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Games Your Rights Online

Is Online Property Real? Lawyer Says Sort-Of 128

Posted by Unknown Lamer
from the i-paid-10-btc-for-this-dire-wolf dept.
Bob the Super Hamste writes "The St. Paul Pioneer Press is reporting on an analysis by lawyer Justin Kwong in the William Mitchell Law Review about virtual property and ownership. Justin Kwong asserts that virtual items are not real items (PDF) and that you do not own them but only have a license. The analysis stems from a 2008 case of a Blaine, MN man who filed a police report for the online theft of approximately $3800 of virtual goods. Justin Kwong compares virtual items to a mug club at a bar where patrons purchase rights to a specific numbered mug but cannot remove the mug from the premises. He does note that if in game items are purchased there needs to be clear language stating: 'the transaction is a license, not a sale, and that traditional consumer protections afforded by sales of goods do not necessarily apply.'" Justin Kwong also made a weblog entry responding to misconceptions expressed in comments on the St. Paul Pioneer Press article.
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Is Online Property Real? Lawyer Says Sort-Of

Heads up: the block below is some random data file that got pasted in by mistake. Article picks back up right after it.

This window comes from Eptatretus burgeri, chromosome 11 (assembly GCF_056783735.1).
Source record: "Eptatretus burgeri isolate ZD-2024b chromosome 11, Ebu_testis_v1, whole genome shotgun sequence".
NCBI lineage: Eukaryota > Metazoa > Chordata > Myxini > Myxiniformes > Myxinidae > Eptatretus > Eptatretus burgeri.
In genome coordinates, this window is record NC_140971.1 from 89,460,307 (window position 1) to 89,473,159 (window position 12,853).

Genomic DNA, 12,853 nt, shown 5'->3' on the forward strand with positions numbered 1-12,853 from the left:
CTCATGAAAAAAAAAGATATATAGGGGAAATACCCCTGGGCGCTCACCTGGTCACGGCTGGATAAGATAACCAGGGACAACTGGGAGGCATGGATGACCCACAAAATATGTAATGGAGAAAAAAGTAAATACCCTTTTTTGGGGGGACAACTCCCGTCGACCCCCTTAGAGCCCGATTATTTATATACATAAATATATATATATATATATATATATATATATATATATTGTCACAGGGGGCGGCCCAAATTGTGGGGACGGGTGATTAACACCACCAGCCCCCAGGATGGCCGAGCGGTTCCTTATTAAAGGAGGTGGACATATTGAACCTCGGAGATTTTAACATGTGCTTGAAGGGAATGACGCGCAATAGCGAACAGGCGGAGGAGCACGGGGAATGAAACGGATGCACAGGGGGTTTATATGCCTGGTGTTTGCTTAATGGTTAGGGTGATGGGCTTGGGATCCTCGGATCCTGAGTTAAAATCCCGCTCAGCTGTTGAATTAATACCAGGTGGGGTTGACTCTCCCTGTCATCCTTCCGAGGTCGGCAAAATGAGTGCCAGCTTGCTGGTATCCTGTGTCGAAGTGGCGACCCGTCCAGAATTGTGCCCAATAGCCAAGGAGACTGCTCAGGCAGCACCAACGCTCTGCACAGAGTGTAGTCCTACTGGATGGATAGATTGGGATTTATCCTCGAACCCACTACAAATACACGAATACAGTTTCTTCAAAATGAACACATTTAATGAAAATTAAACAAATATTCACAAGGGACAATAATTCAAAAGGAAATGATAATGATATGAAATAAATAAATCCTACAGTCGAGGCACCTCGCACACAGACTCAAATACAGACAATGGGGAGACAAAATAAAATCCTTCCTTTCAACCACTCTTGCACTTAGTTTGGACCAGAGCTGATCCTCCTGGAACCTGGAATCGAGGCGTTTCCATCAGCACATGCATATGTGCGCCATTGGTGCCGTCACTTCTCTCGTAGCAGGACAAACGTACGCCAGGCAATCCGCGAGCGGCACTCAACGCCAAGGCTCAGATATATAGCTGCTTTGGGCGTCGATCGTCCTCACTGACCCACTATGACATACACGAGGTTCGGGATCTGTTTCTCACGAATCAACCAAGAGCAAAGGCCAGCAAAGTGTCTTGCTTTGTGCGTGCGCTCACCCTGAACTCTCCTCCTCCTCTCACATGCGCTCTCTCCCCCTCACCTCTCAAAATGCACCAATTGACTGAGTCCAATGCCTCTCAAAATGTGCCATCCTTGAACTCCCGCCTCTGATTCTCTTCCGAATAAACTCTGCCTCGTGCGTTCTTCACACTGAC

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  • Re:Of Course! (Score:4, Insightful)

    by Lumpy (12016) on Monday October 24, 2011 @10:36AM (#37817512) Homepage

    Actually you are correct. Because Land is actually not owned by you but by your government. your DEED is not to the land but a use of that land.

    Your local city/county/state/country holds true ownership of your land.

  • Re:Freehold (Score:2, Insightful)

    by Anonymous Coward on Monday October 24, 2011 @11:02AM (#37818044)

    What are you talking about? Freehold land IS owned by you.

    The GP is talking about eminent domain. When the government can decide that your land would be better used as a shopping mall and can force you off, you can't claim that you own your land.

    Given the recent SCOTUS decision on Kelo vs City of New London, there is definitely no such thing as private land ownership in the US.

  • Re:Getting looted (Score:4, Insightful)

    by Kjella (173770) on Monday October 24, 2011 @11:24AM (#37818508) Homepage

    If I shoot you with a paintball gun to distract you while you're trying to steal a base, is that a criminal matter, or a civil matter, or a gameplay matter?

    Why would those be mutually exclusive? If I break your leg in a way totally unrelated to the game I'd expect criminal assault charges, a civil tort and an immediate expulsion from the game.

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